GNP and SiO2 NPs did not cause cellular toxicity on HUVECs, human brain astrocytes, or human retinoblastomacells, as well as retinal tissues of mice when an amount 5 times of the therapeutic concentration (83 PM) were injected by those nanoparticles. Therefore, it is safe at the level of cellular viability, apoptotic activity, gene expression (negligible effects) and systemic toxicity.18 When a concentration 5 µM of GNP (5 times of therapeutically effective concentration) was injected into the retina of mice, no retinal toxicity was observed, even at the concentration 10 µM of GNP (10 times of therapeutically effective concentration). Hence, the GNP did not affect the cellular toxicity of human retinal microvascular EC, thus verifying the safe usage of GNP.25
Kang et al (2016) elaborately demonstrated that AuNPs, at a concentration up to 10 µM, did not induce cytotoxic effects on human retinal pigment epithelial (ARPE-19) cells.23 Conjugation of free Au or Ag to glucose or HP improved antiangiogenesis efficacy and increased the safety of these particles when compared to free Au or Ag that exhibited toxic effects alone. The research group found that conjugated Au or Ag at the same dose of lethal free Au or Ag (1–10 μg/CAM) did not induce lethal effects.29 Cytotoxic effect of Ag-NPs on retinal ECs was at concentrations of 500 nM and higher when the viability of BRECs was reduced to 50% of initial through 24 hrs of treatment.16 The biosynthesis of Ag-NPs in using green resources is an approach that is simple, environmentally friendly, cost-effective, and nontoxic.27
The cytotoxicity of AgNPs differed in various cell types as it is influenced by the intracellular physiological conditions, such as pH and redox state, which vary from one type of cell to another, hence giving rise to individual cellular response when exposed to AgNPs. The IC50 value of AgNPs for HUVECs was 24.97 µg/mL, while for human chondrocytes it was 37.35 µg/mL. Moreover, AgNPs have been proven to contribute to cell death through a mechanism of apoptosis.17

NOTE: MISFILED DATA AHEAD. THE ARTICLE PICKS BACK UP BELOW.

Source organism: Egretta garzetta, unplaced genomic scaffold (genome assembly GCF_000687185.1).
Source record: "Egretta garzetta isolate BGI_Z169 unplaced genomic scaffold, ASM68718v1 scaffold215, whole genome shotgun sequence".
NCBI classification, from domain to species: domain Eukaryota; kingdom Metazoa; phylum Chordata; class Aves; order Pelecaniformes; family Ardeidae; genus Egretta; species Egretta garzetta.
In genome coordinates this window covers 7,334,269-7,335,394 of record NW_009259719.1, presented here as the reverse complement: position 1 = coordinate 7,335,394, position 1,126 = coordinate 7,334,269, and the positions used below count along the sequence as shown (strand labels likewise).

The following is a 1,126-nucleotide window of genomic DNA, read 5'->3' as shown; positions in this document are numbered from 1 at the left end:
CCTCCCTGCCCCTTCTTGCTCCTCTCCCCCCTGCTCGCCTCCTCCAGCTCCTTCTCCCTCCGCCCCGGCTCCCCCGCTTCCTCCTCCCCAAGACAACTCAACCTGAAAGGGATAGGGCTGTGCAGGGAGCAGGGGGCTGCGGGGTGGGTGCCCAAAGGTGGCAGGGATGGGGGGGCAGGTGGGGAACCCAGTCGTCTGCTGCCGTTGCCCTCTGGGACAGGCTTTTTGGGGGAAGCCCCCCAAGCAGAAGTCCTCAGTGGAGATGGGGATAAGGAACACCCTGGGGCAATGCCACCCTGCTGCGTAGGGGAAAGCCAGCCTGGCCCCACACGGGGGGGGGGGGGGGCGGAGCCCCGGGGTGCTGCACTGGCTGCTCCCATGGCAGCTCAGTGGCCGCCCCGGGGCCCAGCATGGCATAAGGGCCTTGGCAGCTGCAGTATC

As all mice that were treated with CNP did not die and display signs of neurological toxicity or weight loss, thus, oral administration of CNP appears to be safe for the mouse model.30 Astudy conducted by Wierzbicki et al (2013) offers new insights into the bioactive properties of ND and clearly reported that this carbon nanoparticle can be weighed in for use as low-toxicity antiangiogenic therapy.31
No variance was noted for vital physiological functions and tissue cytotoxicity between NCe-treated and untreated mice, which received the dose of 0.1 mg/kg on every third day for 4 weeks, thus emphasizing the safety of NCe.24 CO-NPs could induce apoptosis in HUVECs in a manner that depends on concentration.9
We have found that in almost all included studies, nanoparticles in the mean ranging from 4 nm to 100 nm were safe and their toxicity effects were dose dependent. The synthesis of nanoparticles from biological sources is less toxic than that of the chemical sources. Besides, cytotoxicity of nanoparticles is affected by size, concentration, and surface.
The nanoparticle has been unequivocally shown to be a potent antiangiogenic agent. This systematic review showed that the antiangiogenesis effect of nanoparticles is multifaceted (Figure 4). The type of and physical and chemical properties of nanoparticles such as size and shape have a significant function in antiangiogenesis therapy. The gold nanoparticle is the most promising nanoparticles with antiangiogenesis properties and the biodegradable nanoparticle has portrayed an enhancement in antiangiogenesis activity. Hence, it can be concluded that nanoparticle may ultimately prove useful as a potential preventive and/or therapeutic antiangiogenesis agent.
Future studies recommendations
Future studies should focus on the development of nanoparticles as antiangiogenic agents with more efficacy and less toxicity by exploiting their physical and chemical properties.